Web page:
where both Muslims and Christians spoke Coptic. He also has the story of a Jewish convert to Christianity who assimilated to the extent of speaking Coptic.42 As a literary language, Coptic became a dead language. There is nothing written in it after the eleventh century The desire to preserve this heritage led in the thirteenth and fourteenth centuries to a renewed interest in the Coptic language. It resulted in twenty or more Coptic grammars, written in Arabic and making use of Arabic terminology, as well as Arabic-Coptic dictionaries, some of which were organised in the classic alphabetical order of Arabic lexicography. These works have been studied by A. Sidarus,43 who has noted that in the thirteenth century they dealt mostly with Bohaïric dialects and in the fourteenth century Sahidic. This reflected the concentration of the Coptic population in Middle Egypt. The final triumph of Arabic affirmed the coming into being from the Fatimid period onwards of a truly Arab Egypt, with which the Copts strongly identified, while retaining their religious individuality.44
It was quite otherwise with Greek. At the time of the Arab conquest of Egypt and Syria it was a liturgical and literary language mostly used by the Melkites, who spoke various Coptic dialects in Egypt and Aramaic ones in Syria and Palestine. Greek would soon give place to Arabic, so that by the ninth century, at least in Muslim territories, Melkite scholars had practically ceased to write in Greek. Those parts of northern Syria reconquered by the Byzantines in 969 saw a renewal of literary activity in Greek. For example, the Melkite patriarchs of Antioch installed by Constantinople wrote in Greek. Paradoxically, it was under Byzantine auspices that Antioch became an important centre of translation of biblical, patristic and literary texts from Greek to Arabic. This favoured the arabisation of the Melkite liturgy, which had further consequences, for adapting the liturgical language to the needs of the vernacular was a characteristic trait of the Melkite Church.45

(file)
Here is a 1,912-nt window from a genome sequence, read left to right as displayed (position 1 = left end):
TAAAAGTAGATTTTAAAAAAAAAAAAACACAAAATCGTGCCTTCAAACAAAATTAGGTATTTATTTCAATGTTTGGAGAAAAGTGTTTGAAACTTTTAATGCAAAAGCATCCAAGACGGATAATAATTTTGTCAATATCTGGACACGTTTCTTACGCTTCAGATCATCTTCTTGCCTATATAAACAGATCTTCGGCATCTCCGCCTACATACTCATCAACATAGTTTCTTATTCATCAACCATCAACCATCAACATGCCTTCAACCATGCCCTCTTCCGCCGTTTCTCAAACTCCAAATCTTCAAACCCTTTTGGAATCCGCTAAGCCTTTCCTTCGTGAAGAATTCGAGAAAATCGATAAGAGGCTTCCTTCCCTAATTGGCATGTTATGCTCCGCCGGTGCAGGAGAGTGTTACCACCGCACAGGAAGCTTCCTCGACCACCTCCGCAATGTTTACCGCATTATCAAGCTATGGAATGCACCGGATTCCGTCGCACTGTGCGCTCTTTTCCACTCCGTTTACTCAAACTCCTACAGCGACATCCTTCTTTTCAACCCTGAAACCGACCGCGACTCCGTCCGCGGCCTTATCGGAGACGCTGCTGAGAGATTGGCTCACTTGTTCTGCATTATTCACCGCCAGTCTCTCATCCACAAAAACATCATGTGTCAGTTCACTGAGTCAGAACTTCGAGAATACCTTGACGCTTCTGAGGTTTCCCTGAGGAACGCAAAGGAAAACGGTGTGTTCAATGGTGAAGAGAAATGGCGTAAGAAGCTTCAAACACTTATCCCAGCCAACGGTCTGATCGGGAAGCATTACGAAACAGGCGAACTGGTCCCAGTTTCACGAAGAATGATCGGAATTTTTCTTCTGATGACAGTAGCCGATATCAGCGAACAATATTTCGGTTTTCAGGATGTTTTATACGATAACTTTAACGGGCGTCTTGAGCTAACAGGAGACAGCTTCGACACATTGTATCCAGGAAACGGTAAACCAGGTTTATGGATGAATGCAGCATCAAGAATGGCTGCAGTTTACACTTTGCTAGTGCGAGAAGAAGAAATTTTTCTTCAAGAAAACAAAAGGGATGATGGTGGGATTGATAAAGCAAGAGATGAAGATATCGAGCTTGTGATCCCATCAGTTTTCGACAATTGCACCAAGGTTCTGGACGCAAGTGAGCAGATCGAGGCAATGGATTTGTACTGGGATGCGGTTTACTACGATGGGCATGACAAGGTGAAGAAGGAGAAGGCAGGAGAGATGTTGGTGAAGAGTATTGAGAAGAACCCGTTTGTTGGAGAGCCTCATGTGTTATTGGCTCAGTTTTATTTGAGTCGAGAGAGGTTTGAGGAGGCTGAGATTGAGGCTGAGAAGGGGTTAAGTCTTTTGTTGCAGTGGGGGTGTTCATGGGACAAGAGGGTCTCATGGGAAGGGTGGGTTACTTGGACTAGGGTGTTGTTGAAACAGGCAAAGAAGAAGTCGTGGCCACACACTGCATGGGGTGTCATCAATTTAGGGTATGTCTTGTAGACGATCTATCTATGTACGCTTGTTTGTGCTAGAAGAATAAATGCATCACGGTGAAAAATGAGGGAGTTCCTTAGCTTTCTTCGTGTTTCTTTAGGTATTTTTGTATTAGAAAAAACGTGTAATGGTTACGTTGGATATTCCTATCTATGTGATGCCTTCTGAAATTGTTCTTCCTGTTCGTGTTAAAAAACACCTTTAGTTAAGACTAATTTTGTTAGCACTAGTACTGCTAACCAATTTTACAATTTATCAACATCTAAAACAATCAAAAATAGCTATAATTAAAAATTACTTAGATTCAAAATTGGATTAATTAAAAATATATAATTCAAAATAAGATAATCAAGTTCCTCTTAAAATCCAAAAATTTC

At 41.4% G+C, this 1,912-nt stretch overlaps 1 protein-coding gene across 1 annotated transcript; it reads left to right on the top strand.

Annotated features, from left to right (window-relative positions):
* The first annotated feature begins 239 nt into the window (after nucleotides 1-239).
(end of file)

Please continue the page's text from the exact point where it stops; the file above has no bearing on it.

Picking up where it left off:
42 M. Martin, 'Chrétiens et musulmans a la fin du XIIe siècle', in Valeur et distance: identités et sociétés en ¡Egypte, dir. C. Dècobert (Paris: Maisonneuve et Larose, 2000), 86-7.
43 A. Sidarus, 'La philologie copte arabe au Moyen Age', in La signification du Bas Moyen Age dans l'histoire etlaculture du monde musulman [Actes du 8e Congrès de l'Union européenne des Arabisants et Islamisants, Aix-en-Provence 1976] (Aix-en-Provence: Edisud, 1978), 267-81.
44 J.-C. Garcin, 'L'arabisation de l'Egypte', Revue de l'Occident Musulman etMéditerraneen 43 (1987), 130-7; U. Haarmann, 'Regional sentiment in medieval Islamic Egypt', Bulletin of the School of Oriental and African Studies 43 (1980), 55-66.
45 This will explain why a liturgy in Syriac continued to be used in the patriarchate of Antioch, as well as at the Melkite monastery of St Catherine of Sinai, where the liturgy was celebrated in Greek, no doubt for the benefit of pilgrims coming from the Byzantine Empire, in Arabic, and in Syriac in a chapel set aside for Syrians.
Was this article helpful?